Austin is the capital city of Texas, but also of all things weird and local. Austinites buy groceries at Central Market, get outdoor gear from Whole Earth Provisions, and work remotely at local, non-franchised coffee shops. Ask anyone and they’ll have a favorite unnamed, street corner taco trailer. We love shopping local, and so when Uber and Lyft left abruptly in 2016 following a vote by residents in support of (more expensive but safer) fingerprint-based background checks, Austin became the perfect breeding ground for a new crop of local rideshare startups to thrive.
Enter RideAustin, Fasten, GetMe, Wingz, Fare, and InstaRyde. Visitors were confused, but locals quickly got on board.
Then, in May 2017, Uber and Lyft returned to Austin. My hope was that Austinites would continue to choose local ridesharing companies over the returning giants, who had left us in the lurch by departing with minimal warning. After all, treating your customers poorly is supposed to herald business failure.
Unfortunately, the numbers show that even locally focused Austinites don’t always make decisions based on their loyalty to weird and local companies. Andy Tryba, CEO of RideAustin, a nonprofit that is locally funded, shared on Medium that they saw a 55 percent decrease in trip volume the first week that Uber and Lyft were back in Austin.
So what happened? That Austinites stopped using a ridesharing app they’d used for 12 months—one that pays drivers more, donates to charity, and operates as a nonprofit—came as a shock. Is it possible that some companies, like Uber and Lyft, are just too big to fail? Is there a certain business need that outweighs the necessity to provide a good customer experience?
Is it possible that some companies, like Uber and Lyft, are just too big to fail? Is there a certain business need that outweighs the necessity to provide a good customer experience?
When bad customer service doesn’t drive customers away
During that Uber- and Lyft-less year, both companies had a bad reputation—and not just because they abandoned us. Nationally, both companies have suffered through multiple scandals. That’s why it was a surprise that Austinites flocked back to the big ridesharing apps after we had more, and arguably better, options.
But ridesharing might be the latest addition to other industries known for surviving despite volatile customer experiences. Internet and mobile providers, cable companies, airlines, and health insurers top the list for anecdotes about poor customer service. From gate agents to help personnel, it often feels like we’re interacting with rusty machines more often than with another human.
There are a few reasons why these big businesses profit when the customer experience suffers. For one, even when there are multiple players in a space, the market is relatively small and price-conscious consumers may make decisions based on cost. Larger companies like Uber and Lyft are often able to offer steep discounts and cheaper prices to knock out competition.
This isn’t because larger companies are always profitable, however. Some big companies—Amazon is famous for this—don’t actually make money year-to-year. When a large brand has the clout and loyal customer base, they can afford to take the long-tail view and offer great prices to consumers in order to sustain their market share, even while taking a short-term loss.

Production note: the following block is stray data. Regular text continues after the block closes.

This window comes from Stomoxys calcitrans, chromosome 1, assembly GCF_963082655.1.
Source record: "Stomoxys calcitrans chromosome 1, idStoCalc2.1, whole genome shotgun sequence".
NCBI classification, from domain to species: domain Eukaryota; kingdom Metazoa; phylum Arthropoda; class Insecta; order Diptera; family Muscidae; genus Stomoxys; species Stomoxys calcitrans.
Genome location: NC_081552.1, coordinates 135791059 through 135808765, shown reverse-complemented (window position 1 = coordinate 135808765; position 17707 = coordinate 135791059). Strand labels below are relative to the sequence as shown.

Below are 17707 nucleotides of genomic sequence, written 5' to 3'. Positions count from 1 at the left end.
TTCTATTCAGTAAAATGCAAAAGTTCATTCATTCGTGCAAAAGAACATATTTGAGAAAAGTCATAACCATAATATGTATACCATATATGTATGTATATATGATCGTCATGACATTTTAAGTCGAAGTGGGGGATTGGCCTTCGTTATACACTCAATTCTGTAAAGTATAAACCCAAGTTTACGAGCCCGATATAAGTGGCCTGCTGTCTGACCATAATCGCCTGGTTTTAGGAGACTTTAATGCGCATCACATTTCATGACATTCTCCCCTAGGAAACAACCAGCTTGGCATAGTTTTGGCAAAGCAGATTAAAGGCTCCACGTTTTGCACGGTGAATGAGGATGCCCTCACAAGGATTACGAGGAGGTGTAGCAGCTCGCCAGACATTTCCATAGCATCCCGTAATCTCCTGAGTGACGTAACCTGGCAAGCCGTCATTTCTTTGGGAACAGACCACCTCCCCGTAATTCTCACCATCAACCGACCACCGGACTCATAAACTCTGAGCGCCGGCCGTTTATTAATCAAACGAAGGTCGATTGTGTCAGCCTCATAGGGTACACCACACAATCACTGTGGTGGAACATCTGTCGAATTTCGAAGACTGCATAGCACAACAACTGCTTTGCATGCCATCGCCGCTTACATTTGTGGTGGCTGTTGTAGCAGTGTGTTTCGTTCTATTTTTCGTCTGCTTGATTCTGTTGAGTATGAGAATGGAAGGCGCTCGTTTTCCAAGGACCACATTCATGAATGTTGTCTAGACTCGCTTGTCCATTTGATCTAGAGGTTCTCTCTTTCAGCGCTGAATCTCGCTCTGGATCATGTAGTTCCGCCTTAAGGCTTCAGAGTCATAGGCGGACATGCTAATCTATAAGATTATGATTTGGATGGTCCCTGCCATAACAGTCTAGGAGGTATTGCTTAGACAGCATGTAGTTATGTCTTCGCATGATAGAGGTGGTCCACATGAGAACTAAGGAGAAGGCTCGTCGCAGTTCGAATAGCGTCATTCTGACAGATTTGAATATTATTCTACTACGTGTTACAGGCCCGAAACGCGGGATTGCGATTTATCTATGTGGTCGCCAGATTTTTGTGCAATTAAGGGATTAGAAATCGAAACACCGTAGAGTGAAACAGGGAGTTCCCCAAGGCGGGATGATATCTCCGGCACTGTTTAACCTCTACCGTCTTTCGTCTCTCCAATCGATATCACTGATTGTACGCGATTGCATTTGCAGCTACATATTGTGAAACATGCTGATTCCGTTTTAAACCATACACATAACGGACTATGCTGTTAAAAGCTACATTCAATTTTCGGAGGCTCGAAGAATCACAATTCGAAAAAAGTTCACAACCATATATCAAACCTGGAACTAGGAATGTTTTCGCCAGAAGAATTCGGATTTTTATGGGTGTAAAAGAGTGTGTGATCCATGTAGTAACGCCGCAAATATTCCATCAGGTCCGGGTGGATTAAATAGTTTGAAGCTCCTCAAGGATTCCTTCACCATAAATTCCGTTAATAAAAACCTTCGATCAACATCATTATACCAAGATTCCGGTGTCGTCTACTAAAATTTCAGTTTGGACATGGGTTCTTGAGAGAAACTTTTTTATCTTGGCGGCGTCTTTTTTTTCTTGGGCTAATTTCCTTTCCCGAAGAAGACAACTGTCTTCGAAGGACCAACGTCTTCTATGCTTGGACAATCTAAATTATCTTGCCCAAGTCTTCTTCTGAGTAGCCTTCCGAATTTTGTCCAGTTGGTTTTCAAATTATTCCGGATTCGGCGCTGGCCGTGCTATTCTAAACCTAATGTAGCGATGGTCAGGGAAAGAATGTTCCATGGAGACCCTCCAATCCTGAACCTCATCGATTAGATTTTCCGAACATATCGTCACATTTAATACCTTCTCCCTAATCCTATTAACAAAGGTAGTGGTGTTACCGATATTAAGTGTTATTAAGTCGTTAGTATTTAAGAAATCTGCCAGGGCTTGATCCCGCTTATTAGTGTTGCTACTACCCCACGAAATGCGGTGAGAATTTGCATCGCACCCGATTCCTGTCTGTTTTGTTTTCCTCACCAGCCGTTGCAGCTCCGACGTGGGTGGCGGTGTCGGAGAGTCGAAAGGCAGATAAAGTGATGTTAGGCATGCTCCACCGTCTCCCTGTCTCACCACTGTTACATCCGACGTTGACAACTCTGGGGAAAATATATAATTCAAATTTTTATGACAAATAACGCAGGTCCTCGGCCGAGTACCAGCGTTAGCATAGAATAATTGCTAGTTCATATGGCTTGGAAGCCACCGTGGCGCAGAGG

In their infancy, Uber and Lyft knocked out taxis by offering the convenience of an app with real time updates. But they also undercut the price.
As Uber and Lyft returned to Austin, they played that game again. Uber and Lyft offered riders discounts and coupons for returning, and it worked. This forced local rideshare apps to also lower their prices. RideAustin price-matched, and then undercut Uber and Lyft by one cent on their mile per minute pricing. Tryba (and co-author Marisa Goldenberg) reported that RideAustin’s competitor Fasten both dropped its rates and expanded its discount program.
It may be too early to gauge, but Tryba is hoping that RideAustin’s values, contributions to the community, and higher driver wages will ultimately outweigh minor cost savings when it comes to garnering local loyalty.
Size doesn’t matter when it comes to customer service
For the majority of businesses, the customer is still king and customer service does impact the bottom line. According to research conducted by Zendesk, “66% of B2B and 52% of B2C customers stopped buying after a bad customer service interaction.” Do the math and bad service or a poor customer experience can add up to sizable losses, quickly.
"66% of B2B and 52% of B2C customers stopped buying after a bad customer service interaction." Do the math and bad service or a poor customer experience can add up to sizable losses, quickly.
There are large companies that have managed to create great customer experiences—Zappos, Fossil, Tesco, the State of Tennessee, and Apple, to name a few. From one-day shipping, to replacing damaged products, to phone lines where you can actually talk to a human, these companies have made their customers a priority.
If companies as large as Amazon and Apple can provide great, easy customer experiences, there’s hope that ridesharing, airline, telecom, and healthcare companies can do the same—whether or not newcomers have entered the market. As for me, I’m choosing to leave Lyft behind. I’m now a diehard fan of RideAustin, and it’s my rideshare of choice now that I have more, and better, options. #SupportLocal